It’s clear from the first support act, Frankie Stew & Harvey Gunn, that Normanton Street have their work cut out if they want to come out on top: Harvey’s clean and uncluttered production sounds warm and full, as Frankie calmly paces the smoke filled stage under spotlight. His songs are sincere and honest stories, shared openly, and couldn’t be further away from the braggadocio and arrogance of some hip hop styles.
Written In Waters are no less impressive. Frontwoman Beth Cannon writhes and flails hypnotically, her voice verging on the operatic. It’s easy to focus on her and imagine that she’s carrying the band, but looking past her it’s obvious she’s backed by some serious musicians. Their drummer in particular is one to watch.
But Normanton Street are fresh from touring and not to be outdone; they’re back in Brighton after a hectic schedule of over sixty-five shows this year alone in the UK and Europe. The practice shows, and they relax easily into their places onstage, unfazed by the bright lights or the wall of cameras in the front row.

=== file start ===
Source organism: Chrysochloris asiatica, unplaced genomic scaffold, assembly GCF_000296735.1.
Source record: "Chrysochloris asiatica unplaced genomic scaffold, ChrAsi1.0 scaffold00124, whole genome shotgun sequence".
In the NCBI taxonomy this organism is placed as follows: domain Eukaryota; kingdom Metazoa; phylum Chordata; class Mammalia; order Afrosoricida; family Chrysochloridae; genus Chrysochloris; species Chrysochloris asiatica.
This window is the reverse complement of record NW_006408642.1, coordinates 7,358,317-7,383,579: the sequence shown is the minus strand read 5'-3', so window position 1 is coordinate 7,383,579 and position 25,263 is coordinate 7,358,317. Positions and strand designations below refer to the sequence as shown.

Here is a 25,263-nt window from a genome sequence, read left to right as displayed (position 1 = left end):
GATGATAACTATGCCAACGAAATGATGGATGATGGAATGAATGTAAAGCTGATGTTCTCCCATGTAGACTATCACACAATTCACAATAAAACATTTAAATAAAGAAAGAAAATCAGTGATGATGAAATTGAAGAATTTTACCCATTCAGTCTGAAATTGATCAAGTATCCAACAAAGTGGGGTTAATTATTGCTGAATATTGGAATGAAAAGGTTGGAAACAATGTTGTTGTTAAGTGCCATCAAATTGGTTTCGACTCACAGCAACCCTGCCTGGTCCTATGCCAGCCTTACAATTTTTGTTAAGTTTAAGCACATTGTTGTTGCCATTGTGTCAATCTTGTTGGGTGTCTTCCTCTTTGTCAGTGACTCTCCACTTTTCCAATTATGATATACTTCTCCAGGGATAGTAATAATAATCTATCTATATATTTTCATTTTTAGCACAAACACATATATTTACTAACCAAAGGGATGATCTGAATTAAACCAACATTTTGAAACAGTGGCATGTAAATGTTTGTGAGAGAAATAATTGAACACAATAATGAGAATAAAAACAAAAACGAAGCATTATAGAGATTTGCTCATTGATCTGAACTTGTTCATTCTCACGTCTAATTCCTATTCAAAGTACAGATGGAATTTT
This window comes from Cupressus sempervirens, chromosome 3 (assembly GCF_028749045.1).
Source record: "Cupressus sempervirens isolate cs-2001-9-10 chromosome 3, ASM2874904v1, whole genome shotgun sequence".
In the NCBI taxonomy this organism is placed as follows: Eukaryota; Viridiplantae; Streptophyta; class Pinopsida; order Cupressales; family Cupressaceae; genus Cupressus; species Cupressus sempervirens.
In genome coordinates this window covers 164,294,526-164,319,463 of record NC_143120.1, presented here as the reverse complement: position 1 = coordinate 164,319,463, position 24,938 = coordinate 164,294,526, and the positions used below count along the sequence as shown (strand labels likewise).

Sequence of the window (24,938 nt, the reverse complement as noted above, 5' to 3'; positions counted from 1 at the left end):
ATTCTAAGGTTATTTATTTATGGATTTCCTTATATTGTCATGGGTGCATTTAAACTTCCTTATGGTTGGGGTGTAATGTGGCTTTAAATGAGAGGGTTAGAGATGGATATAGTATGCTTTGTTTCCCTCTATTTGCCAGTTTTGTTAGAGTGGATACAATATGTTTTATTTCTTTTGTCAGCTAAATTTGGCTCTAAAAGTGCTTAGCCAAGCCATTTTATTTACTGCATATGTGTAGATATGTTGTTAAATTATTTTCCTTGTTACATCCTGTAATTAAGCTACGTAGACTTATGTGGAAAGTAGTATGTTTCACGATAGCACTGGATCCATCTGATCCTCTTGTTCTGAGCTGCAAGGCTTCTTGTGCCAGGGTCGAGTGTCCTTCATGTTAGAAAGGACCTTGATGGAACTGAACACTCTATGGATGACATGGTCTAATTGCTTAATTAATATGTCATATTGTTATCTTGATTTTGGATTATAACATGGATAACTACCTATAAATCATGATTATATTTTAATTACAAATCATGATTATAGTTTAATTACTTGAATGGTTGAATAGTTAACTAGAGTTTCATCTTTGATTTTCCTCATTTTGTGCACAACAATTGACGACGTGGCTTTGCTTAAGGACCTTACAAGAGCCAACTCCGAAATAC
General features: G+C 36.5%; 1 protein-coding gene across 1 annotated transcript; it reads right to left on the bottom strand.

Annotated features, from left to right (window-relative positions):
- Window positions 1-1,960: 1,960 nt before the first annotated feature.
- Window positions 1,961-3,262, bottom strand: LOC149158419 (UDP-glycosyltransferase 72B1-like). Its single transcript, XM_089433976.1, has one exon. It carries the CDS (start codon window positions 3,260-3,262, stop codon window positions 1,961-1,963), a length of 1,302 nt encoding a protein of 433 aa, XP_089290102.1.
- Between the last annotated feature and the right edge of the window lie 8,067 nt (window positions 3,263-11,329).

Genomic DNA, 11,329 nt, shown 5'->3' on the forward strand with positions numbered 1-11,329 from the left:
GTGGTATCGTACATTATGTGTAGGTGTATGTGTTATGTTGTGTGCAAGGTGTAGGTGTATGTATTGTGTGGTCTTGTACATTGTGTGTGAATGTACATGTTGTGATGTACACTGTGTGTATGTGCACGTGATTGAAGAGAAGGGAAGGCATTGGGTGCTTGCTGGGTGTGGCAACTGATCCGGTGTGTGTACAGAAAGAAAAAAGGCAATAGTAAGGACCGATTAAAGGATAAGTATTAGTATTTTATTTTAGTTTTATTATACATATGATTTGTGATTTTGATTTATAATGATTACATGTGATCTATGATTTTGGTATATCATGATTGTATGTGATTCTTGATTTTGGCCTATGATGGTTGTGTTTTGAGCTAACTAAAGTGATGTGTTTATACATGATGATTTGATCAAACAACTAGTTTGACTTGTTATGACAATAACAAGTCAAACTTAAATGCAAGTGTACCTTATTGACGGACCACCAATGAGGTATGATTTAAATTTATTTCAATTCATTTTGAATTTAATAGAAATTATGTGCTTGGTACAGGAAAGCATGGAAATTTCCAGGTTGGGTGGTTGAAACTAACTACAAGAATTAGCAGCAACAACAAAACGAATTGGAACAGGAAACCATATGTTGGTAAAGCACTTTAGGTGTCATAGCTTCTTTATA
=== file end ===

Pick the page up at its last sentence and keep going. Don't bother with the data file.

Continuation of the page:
Part of the band’s charm is their visual style. It’s all unexpectedly elegant: brogues, turtlenecks and jackets, a smart jazzy twist on traditional hip-hop style that, presumably, is a deliberate reflection of the band’s music.
They may look good, but they sound better. As a unit they’re very polished, but don’t neglect a bit of individual showmanship either. It’s not long before each musician on the stage has shown what they can do. The guitarist and bassist even trade instruments. Between the solos early in the set, all three fronters hit the mic, and the crowd grooves.
It’s a good turnout and the studio theatre’s full, if not rammed. The band seem happy with it, playing hard, although at first they have some trouble tempting the crowd to engage and fully let loose. Luckily that changes when they start to play their old favourites: ‘Get Money’ is huge, the guest appearance from Bobbie Johnson makes it the moment the crowd goes all in, and from here on, the floor seethes.
Normanton Street play some new material towards the end of the set: ‘Take Time’ goes down a storm before they return to familiar territory with ‘New Dawn’, which likewise makes waves through the crowd, despite some problems with feedback on stage. To the audience’s disappointment, they play no encore, but everyone leaves the Dome musically sated all the same.
Brighton Dome Studio Bar, Friday 6th November 2015
Words by Ben Noble
Photos by Mike Tudor